TUFF Products EZ-Feed Cobra Ranger Belt (MSRP $80) – Robert H.
If you plan to carry a gun as part of your EDC gear a proper belt is essential. The progression is usually starts with something like the 1 inch dress belt you’ve always worn that has never really been more than ornamental. You strap your first firearm on your side and immediately start having issues. First you notice each time you lower your pants in the bathroom the belt is inspired by Chubby Checker and does a twist that leaves you staring down the barrel of your own pistol! Leading you to try and find new and inventive ways to occupy your gun while occupying a seat. Later you will realize the added weight requires you to tighten your belt to keep the holster seated where you want and keep it from doing a less than popular lean into public space. This tightening leaves you with a belt with elongated eyes that eventually begin to rip the belt leaving you with a valuable lesson on the need for a better belt.
Next you purchase something more substantial from a company like Levi because it’s an inch and a half wide and rugged. Surely, this extra bulk will change your whole gun totin’ world. Only it doesn’t really. Sooner or later you will be seeking out a thick belt from a gunshow vendor in a width of 1 ¾ inches because the 2 inch belt you already bought won’t feed through the beltloops of your jeans but if you push like hell maybe this one will. After all that, unless you landed on a pricey double thick gun belt you still aren’t going to be satisfied.
Skip the heartache and jump straight to a good belt that was designed to carry a firearm. The TUFF EZ-Feed Cobra Ranger Belt has been part of my EDC for months now and I couldn’t be happier with it. The belt adjusts easily to size and once fitted it is a quick snap of the cobra buckle in the morning and out the door to start the day. The 1.5 inch width and double thick webbing slide easily into every pant I’ve worn. The belt is comfortable, yet stiff enough to hold your weapon in position without worry of sagging or twisting out of shape. The vertical webbing interspaced along the belt mimics and functions as M.O.L.L.E. compatible straps in case you are interested in some serious horizontal sheath action with your favorite blade. I personally carry enough EDC gear that a belt would cut off my circulation if I tightened it enough to shoulder the load alone. So I routinely add suspenders to my belts to distribute the weight. I personally like the Perry style suspender that slides under the belt to hook in. With the Tuff Ranger Belt the suspenders stay in place without sliding all day due to the thickness of the belt and the friction of the webbing. I originally went to this style of suspender to avoid metal clips as I have a nickel allergy. In the past this has been an issue for me with belts as well. It’s been difficult to find a nickel free buckle large enough for my belts. With Tuff, I don’t have that problem. I don’t know if the buckle is nickel free because it sits in place on the outer side of the belt in such a way it never makes contact with my skin. So far, my Ranger Belt has been nothing but a positive experience and I think you will like it as well.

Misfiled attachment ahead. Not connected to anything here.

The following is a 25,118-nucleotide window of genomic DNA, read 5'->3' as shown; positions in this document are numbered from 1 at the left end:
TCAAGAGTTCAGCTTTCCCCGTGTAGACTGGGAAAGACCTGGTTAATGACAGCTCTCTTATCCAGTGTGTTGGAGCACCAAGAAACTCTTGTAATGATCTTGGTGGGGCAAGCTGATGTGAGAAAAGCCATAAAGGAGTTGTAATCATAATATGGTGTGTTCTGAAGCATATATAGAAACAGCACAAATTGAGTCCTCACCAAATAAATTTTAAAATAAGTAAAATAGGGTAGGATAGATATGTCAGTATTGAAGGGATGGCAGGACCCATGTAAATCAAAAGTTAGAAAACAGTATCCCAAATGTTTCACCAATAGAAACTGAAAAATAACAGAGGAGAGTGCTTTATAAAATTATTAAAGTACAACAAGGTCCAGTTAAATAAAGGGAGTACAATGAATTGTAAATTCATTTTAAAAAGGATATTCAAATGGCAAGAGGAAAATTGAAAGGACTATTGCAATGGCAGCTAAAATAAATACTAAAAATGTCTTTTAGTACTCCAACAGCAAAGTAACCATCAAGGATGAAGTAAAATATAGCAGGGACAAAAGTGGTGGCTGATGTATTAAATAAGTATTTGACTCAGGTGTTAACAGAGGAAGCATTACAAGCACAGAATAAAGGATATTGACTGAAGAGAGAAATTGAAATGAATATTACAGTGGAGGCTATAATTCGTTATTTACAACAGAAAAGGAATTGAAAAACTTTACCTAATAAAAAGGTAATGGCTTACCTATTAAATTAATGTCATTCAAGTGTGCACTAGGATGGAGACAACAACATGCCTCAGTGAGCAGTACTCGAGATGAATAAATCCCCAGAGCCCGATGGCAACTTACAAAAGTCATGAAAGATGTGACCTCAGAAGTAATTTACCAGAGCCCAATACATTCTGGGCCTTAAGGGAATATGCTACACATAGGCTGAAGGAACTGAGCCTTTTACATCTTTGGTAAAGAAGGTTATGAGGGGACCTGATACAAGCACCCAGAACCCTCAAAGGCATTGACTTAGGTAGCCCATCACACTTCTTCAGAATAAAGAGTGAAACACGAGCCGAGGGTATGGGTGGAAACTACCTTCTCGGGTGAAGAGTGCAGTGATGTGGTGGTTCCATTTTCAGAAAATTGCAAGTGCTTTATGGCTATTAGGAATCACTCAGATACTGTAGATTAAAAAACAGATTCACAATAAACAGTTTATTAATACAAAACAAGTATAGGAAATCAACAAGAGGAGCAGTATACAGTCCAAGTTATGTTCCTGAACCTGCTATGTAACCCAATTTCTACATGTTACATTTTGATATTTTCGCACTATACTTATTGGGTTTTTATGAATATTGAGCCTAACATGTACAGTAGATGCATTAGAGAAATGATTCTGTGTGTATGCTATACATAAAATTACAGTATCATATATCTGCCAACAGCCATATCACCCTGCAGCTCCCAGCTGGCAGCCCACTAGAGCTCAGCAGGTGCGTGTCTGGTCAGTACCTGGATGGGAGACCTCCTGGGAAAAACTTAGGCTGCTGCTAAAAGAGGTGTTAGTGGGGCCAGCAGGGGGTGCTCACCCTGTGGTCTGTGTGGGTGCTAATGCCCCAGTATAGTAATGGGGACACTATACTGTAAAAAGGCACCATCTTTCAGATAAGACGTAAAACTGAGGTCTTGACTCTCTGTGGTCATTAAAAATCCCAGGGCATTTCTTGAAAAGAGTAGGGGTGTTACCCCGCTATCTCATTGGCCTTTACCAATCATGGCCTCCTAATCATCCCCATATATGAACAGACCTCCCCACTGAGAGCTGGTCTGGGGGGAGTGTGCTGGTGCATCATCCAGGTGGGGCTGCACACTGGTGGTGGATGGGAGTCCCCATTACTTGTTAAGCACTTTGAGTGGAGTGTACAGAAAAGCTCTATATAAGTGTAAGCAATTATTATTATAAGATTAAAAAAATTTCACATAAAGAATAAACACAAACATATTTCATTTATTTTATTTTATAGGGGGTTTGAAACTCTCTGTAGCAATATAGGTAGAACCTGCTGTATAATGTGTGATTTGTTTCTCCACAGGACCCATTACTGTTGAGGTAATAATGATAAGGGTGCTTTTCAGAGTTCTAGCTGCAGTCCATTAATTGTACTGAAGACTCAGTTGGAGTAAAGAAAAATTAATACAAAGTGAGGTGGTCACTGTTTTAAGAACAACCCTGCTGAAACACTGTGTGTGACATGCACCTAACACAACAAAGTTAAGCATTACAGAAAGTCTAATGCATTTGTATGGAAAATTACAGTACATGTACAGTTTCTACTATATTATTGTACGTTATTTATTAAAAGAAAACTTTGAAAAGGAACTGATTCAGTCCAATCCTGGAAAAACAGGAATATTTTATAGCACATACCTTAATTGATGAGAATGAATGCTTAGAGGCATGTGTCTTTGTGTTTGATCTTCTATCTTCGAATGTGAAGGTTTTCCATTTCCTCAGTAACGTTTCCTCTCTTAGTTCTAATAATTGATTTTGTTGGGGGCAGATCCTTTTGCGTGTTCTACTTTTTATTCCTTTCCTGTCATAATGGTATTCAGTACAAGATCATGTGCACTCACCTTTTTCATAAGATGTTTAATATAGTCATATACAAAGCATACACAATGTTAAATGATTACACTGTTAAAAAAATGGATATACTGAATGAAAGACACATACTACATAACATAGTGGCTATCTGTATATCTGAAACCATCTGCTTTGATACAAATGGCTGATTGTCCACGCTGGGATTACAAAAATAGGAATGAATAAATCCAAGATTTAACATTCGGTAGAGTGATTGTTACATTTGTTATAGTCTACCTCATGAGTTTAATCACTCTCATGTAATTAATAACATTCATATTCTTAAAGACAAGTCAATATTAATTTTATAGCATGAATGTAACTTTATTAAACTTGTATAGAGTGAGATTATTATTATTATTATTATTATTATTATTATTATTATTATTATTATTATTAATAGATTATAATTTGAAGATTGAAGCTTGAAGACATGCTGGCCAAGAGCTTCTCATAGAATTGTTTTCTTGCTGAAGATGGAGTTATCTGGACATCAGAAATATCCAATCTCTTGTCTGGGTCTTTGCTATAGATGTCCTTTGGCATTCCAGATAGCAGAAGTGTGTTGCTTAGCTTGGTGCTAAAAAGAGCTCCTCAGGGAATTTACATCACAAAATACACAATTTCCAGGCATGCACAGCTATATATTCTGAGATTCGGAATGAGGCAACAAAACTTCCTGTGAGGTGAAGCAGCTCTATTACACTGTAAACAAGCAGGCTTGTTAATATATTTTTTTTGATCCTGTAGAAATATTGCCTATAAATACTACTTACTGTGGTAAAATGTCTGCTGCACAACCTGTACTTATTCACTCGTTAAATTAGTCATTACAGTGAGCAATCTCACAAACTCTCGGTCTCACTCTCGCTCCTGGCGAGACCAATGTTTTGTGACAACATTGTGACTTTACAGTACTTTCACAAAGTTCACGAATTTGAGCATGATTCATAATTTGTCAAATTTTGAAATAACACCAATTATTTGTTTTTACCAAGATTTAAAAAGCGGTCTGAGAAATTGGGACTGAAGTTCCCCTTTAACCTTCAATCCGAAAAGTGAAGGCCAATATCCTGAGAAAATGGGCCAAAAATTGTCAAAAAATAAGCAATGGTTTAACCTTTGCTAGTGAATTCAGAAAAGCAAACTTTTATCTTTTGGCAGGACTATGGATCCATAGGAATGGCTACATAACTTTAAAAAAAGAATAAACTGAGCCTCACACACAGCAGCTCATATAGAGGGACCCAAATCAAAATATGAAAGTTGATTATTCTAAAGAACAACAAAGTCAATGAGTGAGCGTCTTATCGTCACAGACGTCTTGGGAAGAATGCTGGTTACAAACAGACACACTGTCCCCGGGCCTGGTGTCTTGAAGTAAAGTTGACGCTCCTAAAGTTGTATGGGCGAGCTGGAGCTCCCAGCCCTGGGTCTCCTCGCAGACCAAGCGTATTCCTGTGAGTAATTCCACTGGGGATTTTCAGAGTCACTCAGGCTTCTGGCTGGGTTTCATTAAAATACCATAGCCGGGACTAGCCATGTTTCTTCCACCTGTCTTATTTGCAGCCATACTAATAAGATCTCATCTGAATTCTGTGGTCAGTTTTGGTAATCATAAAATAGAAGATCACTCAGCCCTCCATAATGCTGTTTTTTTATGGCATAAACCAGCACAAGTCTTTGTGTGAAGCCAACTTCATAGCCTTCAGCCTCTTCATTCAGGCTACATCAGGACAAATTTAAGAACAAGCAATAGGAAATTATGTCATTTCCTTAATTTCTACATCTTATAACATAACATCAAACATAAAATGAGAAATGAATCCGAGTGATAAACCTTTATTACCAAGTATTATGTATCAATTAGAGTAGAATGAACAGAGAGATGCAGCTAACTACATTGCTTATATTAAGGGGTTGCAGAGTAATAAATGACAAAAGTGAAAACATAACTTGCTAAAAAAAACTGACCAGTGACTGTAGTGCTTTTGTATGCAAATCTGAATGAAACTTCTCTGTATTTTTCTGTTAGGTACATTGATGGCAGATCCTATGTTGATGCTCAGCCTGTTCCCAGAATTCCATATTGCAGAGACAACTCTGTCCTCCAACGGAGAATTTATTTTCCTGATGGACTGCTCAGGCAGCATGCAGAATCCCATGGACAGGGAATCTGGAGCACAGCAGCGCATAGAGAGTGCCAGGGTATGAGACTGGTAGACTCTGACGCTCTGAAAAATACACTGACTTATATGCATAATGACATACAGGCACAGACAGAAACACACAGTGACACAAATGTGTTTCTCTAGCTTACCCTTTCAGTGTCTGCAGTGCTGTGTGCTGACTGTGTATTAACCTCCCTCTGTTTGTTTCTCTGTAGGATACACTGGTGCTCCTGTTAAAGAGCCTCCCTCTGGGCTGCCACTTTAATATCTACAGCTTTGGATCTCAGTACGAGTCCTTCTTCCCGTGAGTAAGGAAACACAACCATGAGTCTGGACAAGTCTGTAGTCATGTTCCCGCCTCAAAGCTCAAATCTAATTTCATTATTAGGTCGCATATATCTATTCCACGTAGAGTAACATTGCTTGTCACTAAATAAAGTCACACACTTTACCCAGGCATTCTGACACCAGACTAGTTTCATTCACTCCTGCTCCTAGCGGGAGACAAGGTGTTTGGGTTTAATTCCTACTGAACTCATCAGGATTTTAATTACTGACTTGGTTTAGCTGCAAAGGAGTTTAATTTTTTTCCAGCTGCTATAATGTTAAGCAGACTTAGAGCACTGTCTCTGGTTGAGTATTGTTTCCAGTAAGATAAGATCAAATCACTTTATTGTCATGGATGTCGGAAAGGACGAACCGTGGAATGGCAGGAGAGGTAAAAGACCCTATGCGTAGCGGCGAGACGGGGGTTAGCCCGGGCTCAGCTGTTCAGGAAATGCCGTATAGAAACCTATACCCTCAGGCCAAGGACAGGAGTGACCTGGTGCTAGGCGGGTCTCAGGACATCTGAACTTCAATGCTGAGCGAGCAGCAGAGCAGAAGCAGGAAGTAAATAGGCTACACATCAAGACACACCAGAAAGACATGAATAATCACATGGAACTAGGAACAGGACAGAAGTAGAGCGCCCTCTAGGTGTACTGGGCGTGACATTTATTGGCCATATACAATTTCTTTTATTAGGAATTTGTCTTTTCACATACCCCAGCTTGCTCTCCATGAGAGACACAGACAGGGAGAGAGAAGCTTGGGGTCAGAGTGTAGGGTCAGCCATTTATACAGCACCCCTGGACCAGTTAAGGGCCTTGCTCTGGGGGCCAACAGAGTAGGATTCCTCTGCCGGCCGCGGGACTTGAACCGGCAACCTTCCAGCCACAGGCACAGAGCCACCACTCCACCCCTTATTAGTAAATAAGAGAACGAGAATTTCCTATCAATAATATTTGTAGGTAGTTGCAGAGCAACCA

A quick note on sizing; if your size falls at the outer edge of a range it wouldn’t hurt to buy the larger size. The excess belt will slide easily behind the opposing side and be retained by an included Velcro vertical retention strap. If you find your purchase is too large you can adjust the belt past the vertical on the buckle side and tighten down the belt. If however, you are on the other end of the size range and you purchased a belt that was just big enough, you may find that you have the buckle adjusted out so far there will be no excess belt and the buckle is loosely hanging by the outer nylon strap. In this case all you need to do is move the Velcro retention strap from the feed end of the belt over to the buckle side. Just strap it right around the belt and adjustable nylon strap and snug it up to your buckle. It works perfectly, and leaves you with a more organized situation when adjusting to the extreme end of the belt’s sizing.